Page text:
Friday, November 28, 2008

The Home-Maker

Dorothy Canfield wrote The Home-Maker in the early part of the twentieth century. It's the story of two people in roles that don't suit either one and what happens when the roles are switched.

Lester and Evangeline are married with three young children: Helen, Henry, and Stephen. Evangeline is dedicated to homemaking. Her home is always spotless, meals are always wholesome, tasty, and served on time, and her children always look well-dressed in the clothes she sews for them. But Evangeline is a slave to her idea of what a homemaker should be. And she is angry, bitter, and sharp-tongued. She organizes and controls her home and family to the point of misery.

Her daughter, Helen, is thin and nervous. Her older son, Henry, and her husband, Lester, suffer from digestive problems. Her youngest son, Stephen, is an angry, mean, pre-school-aged tyrant. Evangeline herself suffers from an extreme case of eczema, with oozing sores on her arms and back that have to be kept bandaged.

Lester, an accountant, is not really cut out for the world of business. He is gentle and his head is filled with poetry. Nevertheless, he works hard each day for his small salary. Everything changes when a tragic accident leaves Lester paralyzed and unable to work.

Evangeline goes to look for work and is hired as a stock-girl in department store where her husband used to work as accountant. Her skills, intelligence, and good business sense bring her to the attention of the store owner and his wife and Evangeline is quickly promoted. Lester stays home in his wheelchair caring for the children and with their help keeping the household running.

Evangeline blooms in the business world and finally has a better place to direct all her energy. Lester thrives at home loving and instructing the children. Everyone is happy and cheerful and healthy.

When I was a child, I read Understood Betsy by Dorothy Canfield Fisher, but this is the only adult fiction of hers I've read. (I'm reading a biography of Emily Post now, and she knew - or at least knew of - Dorothy Canfield. Emily Post's life and those of her contemporaries in New York high society in the late 19th century and early 20th century seem to have been like Evangeline's.)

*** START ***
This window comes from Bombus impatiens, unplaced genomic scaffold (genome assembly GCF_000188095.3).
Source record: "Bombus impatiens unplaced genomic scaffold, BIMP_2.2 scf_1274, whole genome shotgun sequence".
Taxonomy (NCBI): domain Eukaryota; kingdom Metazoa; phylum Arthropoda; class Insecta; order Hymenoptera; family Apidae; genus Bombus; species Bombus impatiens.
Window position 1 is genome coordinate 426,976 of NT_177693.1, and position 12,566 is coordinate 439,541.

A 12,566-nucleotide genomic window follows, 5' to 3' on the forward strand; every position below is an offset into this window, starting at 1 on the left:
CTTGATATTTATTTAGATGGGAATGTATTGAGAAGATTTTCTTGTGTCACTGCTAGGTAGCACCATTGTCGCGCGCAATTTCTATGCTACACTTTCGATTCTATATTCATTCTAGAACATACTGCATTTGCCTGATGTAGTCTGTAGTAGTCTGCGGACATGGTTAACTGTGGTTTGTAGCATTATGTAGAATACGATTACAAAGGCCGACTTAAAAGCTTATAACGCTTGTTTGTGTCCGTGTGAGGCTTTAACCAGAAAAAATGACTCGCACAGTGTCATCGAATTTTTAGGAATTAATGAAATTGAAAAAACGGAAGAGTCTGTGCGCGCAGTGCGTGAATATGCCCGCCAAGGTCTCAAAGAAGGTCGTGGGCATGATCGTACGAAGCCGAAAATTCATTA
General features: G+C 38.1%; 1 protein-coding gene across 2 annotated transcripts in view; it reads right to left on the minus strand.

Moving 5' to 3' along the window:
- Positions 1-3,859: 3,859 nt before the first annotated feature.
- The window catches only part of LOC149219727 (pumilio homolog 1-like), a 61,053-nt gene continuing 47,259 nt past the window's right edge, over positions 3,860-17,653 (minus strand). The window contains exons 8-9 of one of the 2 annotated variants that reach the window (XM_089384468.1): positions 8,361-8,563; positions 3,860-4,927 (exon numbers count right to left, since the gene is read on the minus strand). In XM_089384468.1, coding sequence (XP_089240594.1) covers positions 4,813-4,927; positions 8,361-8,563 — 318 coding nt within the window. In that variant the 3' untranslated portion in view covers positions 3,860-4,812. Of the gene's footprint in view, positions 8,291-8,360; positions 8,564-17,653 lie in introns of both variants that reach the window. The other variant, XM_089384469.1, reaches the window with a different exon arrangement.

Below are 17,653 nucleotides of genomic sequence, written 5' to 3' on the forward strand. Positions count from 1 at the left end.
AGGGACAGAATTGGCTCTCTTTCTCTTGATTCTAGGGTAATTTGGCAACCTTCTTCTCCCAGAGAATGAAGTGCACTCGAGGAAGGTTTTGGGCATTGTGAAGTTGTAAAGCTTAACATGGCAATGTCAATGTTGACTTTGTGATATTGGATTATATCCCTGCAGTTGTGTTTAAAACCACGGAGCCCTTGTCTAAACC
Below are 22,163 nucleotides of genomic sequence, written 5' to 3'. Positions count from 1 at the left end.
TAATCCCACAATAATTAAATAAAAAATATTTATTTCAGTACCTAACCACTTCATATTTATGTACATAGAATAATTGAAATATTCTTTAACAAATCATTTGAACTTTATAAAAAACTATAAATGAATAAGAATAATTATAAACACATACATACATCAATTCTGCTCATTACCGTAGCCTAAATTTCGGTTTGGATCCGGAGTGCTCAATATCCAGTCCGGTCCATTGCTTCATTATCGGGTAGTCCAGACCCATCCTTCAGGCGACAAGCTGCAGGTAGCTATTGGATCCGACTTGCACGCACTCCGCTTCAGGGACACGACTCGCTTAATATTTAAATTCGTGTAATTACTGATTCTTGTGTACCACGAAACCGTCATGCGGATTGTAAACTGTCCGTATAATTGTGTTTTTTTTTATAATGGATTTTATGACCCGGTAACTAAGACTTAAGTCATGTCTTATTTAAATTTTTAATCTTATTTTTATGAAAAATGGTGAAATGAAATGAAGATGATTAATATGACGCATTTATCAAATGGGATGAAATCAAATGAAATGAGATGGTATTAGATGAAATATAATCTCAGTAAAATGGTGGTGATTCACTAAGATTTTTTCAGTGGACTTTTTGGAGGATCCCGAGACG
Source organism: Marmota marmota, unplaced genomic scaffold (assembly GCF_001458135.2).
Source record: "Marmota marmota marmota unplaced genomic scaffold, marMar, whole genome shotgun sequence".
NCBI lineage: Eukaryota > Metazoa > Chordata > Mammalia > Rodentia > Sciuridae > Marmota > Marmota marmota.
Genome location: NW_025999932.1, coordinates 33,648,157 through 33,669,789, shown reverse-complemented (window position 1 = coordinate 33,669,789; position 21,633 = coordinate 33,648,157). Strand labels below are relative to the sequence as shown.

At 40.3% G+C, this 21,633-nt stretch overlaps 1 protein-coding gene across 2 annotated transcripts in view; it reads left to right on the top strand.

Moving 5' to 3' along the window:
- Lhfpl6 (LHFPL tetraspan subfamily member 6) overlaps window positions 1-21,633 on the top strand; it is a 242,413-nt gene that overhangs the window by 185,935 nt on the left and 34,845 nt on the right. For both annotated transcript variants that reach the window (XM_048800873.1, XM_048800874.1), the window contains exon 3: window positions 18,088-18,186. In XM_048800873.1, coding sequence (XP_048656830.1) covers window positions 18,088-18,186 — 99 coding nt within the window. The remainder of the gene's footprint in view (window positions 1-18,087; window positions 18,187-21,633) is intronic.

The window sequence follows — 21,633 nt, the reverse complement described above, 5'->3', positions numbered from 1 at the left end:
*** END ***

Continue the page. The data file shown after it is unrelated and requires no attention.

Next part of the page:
It's an unusual book, probably more so when it was first published, and it left me with a lot to think about.


A Spoonful of Poison

Before I read another mystery by M. C. Beaton, whether it features Agatha Raisin or Hamish MacBeth, I promise myself to read a review of it (by someone other than the publisher) first.

In this latest Agatha Raisin mystery, Agatha decides to help a nearby village raise money for their church. Naturally, her reason for doing so involves a man she finds attractive. The fete is successful monetarily, but someone laces with LSD one or two jams in the tasting contest. Several people become ill and one dies as a result. Unfortunately, Agatha doesn't really seem to have matured much as a character, though I had hoped she'd be a teensy bit more sensible after reading the last mystery featuring her.

Agatha Raisin fans might want to borrow rather than buy this mystery - at least for the first read. It has a lovely sparkly cover, but a very thin story.


One Fifth Avenue

I had not read anything by Candace Bushnell before reading One Fifth Avenue and I seriously doubt that I'll ever read anything else by her. However, I found her view of Manhattan and its population very interesting, if somewhat depressing. Still, I can't think of any current writers, with the exception of Tom Wolfe, who have so accurately depicted the emptiness of a life spent merely acquiring things and spending wealth.


Thursday, November 27, 2008

Happy Thanksgiving


Tuesday, November 25, 2008

Blocks 5 and 6

I had plenty of yarn for block 5 of the Moderne Log Cabin blanket. I even have an entire skein left over! Block 6 is coming along well, and it looks as though I'll finish it with yarn to spare also. In the meantime I'm waiting for a shipment of yarn intended for one of the larger later blocks. There are only 10 blocks in all so I feel like I'm halfway done, even though the blocks are getting larger and I will have to do some kind of edging around the blanket.

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Saturday, November 22, 2008

It's a girl kitten

The vet said we have a girl. After much discussion (and some arguing) the children have settled on "Shadow" as her name. The vet also told us to hold her and pet her as much as possible to comfort her and get her used to people.

We held her a lot before we put her to bed, but Steve said he heard her cry all night alone in the laundry room. So we've been holding her all during the day when she's not eating, drinking, or visiting her sandbox. And Marley is sleeping with her in the laundry room.


Friday, November 21, 2008